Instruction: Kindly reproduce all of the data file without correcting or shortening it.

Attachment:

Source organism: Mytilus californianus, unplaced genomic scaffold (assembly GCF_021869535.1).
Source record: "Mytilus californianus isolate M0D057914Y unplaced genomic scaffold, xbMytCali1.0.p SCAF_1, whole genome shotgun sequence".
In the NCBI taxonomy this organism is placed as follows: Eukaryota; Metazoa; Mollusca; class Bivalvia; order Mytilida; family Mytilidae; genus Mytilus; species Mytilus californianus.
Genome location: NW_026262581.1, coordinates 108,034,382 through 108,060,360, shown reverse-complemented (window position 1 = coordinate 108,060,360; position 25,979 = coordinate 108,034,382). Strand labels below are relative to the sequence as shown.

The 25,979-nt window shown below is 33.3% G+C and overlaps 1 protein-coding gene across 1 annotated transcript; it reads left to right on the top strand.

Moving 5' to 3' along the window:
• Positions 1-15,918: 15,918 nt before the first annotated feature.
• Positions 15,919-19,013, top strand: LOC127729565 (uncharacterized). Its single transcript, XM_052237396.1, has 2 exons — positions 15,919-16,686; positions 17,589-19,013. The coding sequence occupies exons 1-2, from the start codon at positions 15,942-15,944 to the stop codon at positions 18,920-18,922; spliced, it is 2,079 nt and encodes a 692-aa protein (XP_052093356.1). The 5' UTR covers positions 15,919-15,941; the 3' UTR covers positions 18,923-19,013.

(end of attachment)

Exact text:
Source organism: Mytilus californianus, unplaced genomic scaffold (assembly GCF_021869535.1).
Source record: "Mytilus californianus isolate M0D057914Y unplaced genomic scaffold, xbMytCali1.0.p SCAF_1, whole genome shotgun sequence".
In the NCBI taxonomy this organism is placed as follows: Eukaryota; Metazoa; Mollusca; class Bivalvia; order Mytilida; family Mytilidae; genus Mytilus; species Mytilus californianus.
Genome location: NW_026262581.1, coordinates 108,034,382 through 108,060,360, shown reverse-complemented (window position 1 = coordinate 108,060,360; position 25,979 = coordinate 108,034,382). Strand labels below are relative to the sequence as shown.

The 25,979-nt window shown below is 33.3% G+C and overlaps 1 protein-coding gene across 1 annotated transcript; it reads left to right on the top strand.

Moving 5' to 3' along the window:
• Positions 1-15,918: 15,918 nt before the first annotated feature.
• Positions 15,919-19,013, top strand: LOC127729565 (uncharacterized). Its single transcript, XM_052237396.1, has 2 exons — positions 15,919-16,686; positions 17,589-19,013. The coding sequence occupies exons 1-2, from the start codon at positions 15,942-15,944 to the stop codon at positions 18,920-18,922; spliced, it is 2,079 nt and encodes a 692-aa protein (XP_052093356.1). The 5' UTR covers positions 15,919-15,941; the 3' UTR covers positions 18,923-19,013.